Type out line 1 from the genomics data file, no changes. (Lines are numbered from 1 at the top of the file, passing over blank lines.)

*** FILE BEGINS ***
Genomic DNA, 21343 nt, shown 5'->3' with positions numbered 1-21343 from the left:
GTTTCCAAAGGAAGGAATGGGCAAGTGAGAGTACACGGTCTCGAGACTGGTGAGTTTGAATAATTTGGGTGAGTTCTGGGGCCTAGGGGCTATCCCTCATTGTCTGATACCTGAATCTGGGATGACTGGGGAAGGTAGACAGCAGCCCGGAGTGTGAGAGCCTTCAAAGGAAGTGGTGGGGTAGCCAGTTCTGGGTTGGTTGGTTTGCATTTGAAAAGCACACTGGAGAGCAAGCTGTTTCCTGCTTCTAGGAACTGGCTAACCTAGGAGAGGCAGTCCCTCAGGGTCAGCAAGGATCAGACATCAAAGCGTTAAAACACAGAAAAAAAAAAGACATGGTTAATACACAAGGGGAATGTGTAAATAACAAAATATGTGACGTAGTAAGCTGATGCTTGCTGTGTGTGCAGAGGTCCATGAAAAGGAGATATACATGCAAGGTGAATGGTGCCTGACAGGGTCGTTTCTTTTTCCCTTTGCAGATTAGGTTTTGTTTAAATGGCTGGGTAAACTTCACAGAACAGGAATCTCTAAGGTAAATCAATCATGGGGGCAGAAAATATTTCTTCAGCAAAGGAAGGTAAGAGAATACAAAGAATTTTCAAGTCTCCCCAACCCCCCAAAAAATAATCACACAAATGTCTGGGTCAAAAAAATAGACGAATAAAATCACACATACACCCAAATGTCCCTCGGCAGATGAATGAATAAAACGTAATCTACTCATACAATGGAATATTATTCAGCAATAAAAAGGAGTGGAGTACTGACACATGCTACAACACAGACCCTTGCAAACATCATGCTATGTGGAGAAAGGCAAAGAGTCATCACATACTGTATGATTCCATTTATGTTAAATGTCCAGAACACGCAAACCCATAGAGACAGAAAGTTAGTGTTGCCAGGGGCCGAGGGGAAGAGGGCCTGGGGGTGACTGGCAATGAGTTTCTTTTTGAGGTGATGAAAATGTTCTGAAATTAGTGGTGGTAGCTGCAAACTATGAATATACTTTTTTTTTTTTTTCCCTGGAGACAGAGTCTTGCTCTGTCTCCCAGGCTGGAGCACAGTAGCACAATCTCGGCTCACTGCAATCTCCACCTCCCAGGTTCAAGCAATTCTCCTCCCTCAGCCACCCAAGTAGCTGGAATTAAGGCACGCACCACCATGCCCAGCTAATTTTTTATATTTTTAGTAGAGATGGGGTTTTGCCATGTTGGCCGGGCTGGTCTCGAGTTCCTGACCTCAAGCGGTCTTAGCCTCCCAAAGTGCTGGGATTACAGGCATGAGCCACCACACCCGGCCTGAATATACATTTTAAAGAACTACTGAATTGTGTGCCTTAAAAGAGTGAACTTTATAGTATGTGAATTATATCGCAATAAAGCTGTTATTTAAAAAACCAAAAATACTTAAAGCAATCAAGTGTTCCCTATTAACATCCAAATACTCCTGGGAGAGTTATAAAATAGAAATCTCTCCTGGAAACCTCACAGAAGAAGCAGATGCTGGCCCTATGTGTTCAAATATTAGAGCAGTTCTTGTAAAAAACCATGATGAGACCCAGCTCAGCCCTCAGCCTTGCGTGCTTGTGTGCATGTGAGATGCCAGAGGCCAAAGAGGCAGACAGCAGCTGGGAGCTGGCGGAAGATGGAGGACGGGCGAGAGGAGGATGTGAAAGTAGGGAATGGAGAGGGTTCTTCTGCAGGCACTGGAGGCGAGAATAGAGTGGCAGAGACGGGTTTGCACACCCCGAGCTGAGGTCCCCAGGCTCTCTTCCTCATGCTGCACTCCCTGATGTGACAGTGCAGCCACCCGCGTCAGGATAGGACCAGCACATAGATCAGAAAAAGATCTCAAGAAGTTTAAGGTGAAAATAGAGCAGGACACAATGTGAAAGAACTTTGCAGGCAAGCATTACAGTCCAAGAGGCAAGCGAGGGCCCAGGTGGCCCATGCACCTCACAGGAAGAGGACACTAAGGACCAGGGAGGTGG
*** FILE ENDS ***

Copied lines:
Genomic DNA, 21343 nt, shown 5'->3' with positions numbered 1-21343 from the left: